But exposure to fungal spores or bodies can make you ill, because of direct action of mycotoxins- not an allergy, a toxic response, not an immune response.
Lactose intolerance is not an allergy, those folks lack an enzyme to digest lactose. Milk allergy is like peanut allergy, an immunoresponse to a particular protein.
Have you been to www.foodallergy.org?
http://www.peanutallergy.com/ has good info and discussion forums, though they tend to be peopled by liberals who want to eliminate peanuts from the county rather than teach their kids to survive in a peanut world.
How could so many people be allergic to their environment? It doesn’t make sense.
You have AIDS.
I had gestation diabetes with my 4th pregnancy and wasn’t allowed to eat anything with sugar at all. As much as I had a sweets craving during that time, I was afraid to ingest anything made with Nutrasweet or Equal. It was a l-o-o-ong pregnancy.
My DNA traces back from N. America to Scotland/England to Europe to Eur-Asia to Africa. I guess that’s why I’m not allergic to anything. /s
thanks . . .my kids are older (college) and manage to avoid food allergies quite well. The only time we were in a fix was on a flight with Continental Airlines a few years ago. The flight crew distributed peanuts as the in-flight snack. By the time we realized what was on the menu, half the plane already opened their snack pouches. Both boys have always been exposed to peanut butter at home since my second born survived on peanut butter (very picky eater)- though we kept the PB in another room & used separate utensils & cleaned them separately after each use. On the flight, we gave both boys a dose of benedryl and kept their EPI pens handy - just in case - and managed to complete the flight without incident. Not sure what we could have done if either of these two boys would have reacted mid flight and the EPI pens weren’t enough.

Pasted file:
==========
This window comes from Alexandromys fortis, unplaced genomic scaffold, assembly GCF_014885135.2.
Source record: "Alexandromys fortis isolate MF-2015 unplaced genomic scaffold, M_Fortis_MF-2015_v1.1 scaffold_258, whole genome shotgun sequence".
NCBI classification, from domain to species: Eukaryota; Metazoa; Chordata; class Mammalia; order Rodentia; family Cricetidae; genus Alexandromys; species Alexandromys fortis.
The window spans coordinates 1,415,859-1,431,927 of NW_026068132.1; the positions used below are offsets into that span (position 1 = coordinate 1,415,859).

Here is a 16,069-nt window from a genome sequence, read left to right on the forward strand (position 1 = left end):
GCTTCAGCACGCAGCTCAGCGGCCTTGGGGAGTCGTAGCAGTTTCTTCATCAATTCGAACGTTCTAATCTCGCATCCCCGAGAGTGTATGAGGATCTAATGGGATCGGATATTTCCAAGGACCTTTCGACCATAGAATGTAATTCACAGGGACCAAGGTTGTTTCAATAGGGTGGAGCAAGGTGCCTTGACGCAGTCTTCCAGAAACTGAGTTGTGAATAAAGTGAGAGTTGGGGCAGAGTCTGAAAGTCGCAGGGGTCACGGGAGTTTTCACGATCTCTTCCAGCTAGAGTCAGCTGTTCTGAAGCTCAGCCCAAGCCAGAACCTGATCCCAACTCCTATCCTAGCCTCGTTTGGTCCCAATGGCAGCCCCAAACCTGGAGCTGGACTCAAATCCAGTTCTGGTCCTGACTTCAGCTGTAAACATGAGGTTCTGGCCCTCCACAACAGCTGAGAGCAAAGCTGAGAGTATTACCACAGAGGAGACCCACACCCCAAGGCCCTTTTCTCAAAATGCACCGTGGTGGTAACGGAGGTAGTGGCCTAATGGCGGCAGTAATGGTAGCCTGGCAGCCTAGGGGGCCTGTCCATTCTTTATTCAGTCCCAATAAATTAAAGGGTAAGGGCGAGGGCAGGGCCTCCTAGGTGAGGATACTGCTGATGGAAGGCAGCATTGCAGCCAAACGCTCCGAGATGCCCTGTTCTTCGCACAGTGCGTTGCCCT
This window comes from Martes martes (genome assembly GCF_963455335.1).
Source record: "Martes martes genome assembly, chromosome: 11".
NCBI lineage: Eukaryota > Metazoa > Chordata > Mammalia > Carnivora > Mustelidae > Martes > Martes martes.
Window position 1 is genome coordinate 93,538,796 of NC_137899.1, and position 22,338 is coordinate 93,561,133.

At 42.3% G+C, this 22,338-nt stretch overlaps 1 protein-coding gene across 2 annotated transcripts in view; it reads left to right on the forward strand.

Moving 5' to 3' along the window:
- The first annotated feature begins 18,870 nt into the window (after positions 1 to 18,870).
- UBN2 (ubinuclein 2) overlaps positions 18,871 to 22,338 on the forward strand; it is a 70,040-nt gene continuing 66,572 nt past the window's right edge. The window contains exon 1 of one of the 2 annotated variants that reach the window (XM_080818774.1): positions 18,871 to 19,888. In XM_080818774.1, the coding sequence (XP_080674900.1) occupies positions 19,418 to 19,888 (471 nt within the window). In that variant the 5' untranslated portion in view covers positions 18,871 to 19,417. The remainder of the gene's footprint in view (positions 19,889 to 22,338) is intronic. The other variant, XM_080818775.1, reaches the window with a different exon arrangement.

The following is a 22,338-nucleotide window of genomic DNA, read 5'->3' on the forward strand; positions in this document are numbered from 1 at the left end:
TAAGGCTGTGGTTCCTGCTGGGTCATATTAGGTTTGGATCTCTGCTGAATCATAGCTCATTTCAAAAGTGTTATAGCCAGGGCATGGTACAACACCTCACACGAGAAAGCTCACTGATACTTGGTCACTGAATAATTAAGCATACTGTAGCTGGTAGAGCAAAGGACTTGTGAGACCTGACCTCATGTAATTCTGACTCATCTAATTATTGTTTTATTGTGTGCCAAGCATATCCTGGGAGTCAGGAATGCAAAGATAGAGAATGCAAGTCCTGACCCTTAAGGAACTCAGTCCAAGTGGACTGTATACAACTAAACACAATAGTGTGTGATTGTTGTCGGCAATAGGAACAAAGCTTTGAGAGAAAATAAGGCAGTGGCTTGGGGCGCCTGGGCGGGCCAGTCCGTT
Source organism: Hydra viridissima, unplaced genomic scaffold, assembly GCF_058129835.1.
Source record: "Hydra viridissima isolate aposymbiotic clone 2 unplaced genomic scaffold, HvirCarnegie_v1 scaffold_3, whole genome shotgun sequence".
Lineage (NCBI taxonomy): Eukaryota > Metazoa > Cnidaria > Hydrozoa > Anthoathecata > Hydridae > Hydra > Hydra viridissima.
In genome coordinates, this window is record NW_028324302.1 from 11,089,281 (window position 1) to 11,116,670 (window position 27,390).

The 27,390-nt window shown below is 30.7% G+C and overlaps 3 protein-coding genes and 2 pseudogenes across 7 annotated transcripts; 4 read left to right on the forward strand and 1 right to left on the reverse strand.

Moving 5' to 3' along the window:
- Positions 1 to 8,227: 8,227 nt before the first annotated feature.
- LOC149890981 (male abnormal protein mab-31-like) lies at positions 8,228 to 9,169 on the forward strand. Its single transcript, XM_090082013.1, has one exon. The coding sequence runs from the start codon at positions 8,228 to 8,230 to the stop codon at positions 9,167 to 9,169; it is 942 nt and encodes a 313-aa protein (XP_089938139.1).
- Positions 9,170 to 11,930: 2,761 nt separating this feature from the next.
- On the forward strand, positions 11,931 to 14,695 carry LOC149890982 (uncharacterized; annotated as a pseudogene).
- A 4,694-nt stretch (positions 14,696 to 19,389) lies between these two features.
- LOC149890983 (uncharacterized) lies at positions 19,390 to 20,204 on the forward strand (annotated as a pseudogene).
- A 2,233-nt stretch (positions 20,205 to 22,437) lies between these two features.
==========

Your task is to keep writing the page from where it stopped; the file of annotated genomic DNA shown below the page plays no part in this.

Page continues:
lol Push the flight attendant button and tell them to do an emergency medical landing. Does not sound like fun, though.
My brother and I have both experienced food intolerances to a certain extent. His is more extensive than mine. For instance, I can eat strawberries without any kind of reaction. But if I eat a lot of strawberries, I’ll have a reaction. I call it an overdose. ;D My brother is more sensitive to citric acid...which is in quite a bit of foods. Sometimes he builds up a temporary intolerance to it. Strange.